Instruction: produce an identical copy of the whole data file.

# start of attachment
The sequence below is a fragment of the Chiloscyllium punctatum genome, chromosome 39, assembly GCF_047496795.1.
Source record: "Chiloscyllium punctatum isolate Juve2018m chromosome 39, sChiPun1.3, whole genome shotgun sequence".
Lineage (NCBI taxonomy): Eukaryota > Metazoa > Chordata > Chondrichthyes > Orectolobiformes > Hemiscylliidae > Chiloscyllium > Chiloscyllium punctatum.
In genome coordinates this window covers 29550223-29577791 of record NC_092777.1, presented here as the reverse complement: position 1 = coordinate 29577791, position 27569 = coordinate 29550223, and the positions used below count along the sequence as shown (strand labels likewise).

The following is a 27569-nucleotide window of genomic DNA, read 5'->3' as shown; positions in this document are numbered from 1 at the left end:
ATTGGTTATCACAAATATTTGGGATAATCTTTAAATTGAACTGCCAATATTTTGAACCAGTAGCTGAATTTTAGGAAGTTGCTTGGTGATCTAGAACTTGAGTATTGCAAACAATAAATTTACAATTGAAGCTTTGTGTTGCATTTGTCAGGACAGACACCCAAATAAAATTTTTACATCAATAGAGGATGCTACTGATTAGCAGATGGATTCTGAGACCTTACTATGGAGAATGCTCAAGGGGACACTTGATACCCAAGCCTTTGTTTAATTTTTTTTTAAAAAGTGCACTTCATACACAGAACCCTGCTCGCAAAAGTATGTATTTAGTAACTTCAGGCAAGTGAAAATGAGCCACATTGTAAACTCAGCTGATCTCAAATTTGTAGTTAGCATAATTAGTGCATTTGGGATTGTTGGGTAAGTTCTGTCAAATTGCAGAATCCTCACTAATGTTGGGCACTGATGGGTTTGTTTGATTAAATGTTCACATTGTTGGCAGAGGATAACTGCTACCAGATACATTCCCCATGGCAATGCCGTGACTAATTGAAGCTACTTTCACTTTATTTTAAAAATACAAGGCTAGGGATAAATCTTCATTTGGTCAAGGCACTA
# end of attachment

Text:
The sequence below is a fragment of the Chiloscyllium punctatum genome, chromosome 39, assembly GCF_047496795.1.
Source record: "Chiloscyllium punctatum isolate Juve2018m chromosome 39, sChiPun1.3, whole genome shotgun sequence".
Lineage (NCBI taxonomy): Eukaryota > Metazoa > Chordata > Chondrichthyes > Orectolobiformes > Hemiscylliidae > Chiloscyllium > Chiloscyllium punctatum.
In genome coordinates this window covers 29550223-29577791 of record NC_092777.1, presented here as the reverse complement: position 1 = coordinate 29577791, position 27569 = coordinate 29550223, and the positions used below count along the sequence as shown (strand labels likewise).

The following is a 27569-nucleotide window of genomic DNA, read 5'->3' as shown; positions in this document are numbered from 1 at the left end:
ATTGGTTATCACAAATATTTGGGATAATCTTTAAATTGAACTGCCAATATTTTGAACCAGTAGCTGAATTTTAGGAAGTTGCTTGGTGATCTAGAACTTGAGTATTGCAAACAATAAATTTACAATTGAAGCTTTGTGTTGCATTTGTCAGGACAGACACCCAAATAAAATTTTTACATCAATAGAGGATGCTACTGATTAGCAGATGGATTCTGAGACCTTACTATGGAGAATGCTCAAGGGGACACTTGATACCCAAGCCTTTGTTTAATTTTTTTTTAAAAAGTGCACTTCATACACAGAACCCTGCTCGCAAAAGTATGTATTTAGTAACTTCAGGCAAGTGAAAATGAGCCACATTGTAAACTCAGCTGATCTCAAATTTGTAGTTAGCATAATTAGTGCATTTGGGATTGTTGGGTAAGTTCTGTCAAATTGCAGAATCCTCACTAATGTTGGGCACTGATGGGTTTGTTTGATTAAATGTTCACATTGTTGGCAGAGGATAACTGCTACCAGATACATTCCCCATGGCAATGCCGTGACTAATTGAAGCTACTTTCACTTTATTTTAAAAATACAAGGCTAGGGATAAATCTTCATTTGGTCAAGGCACTA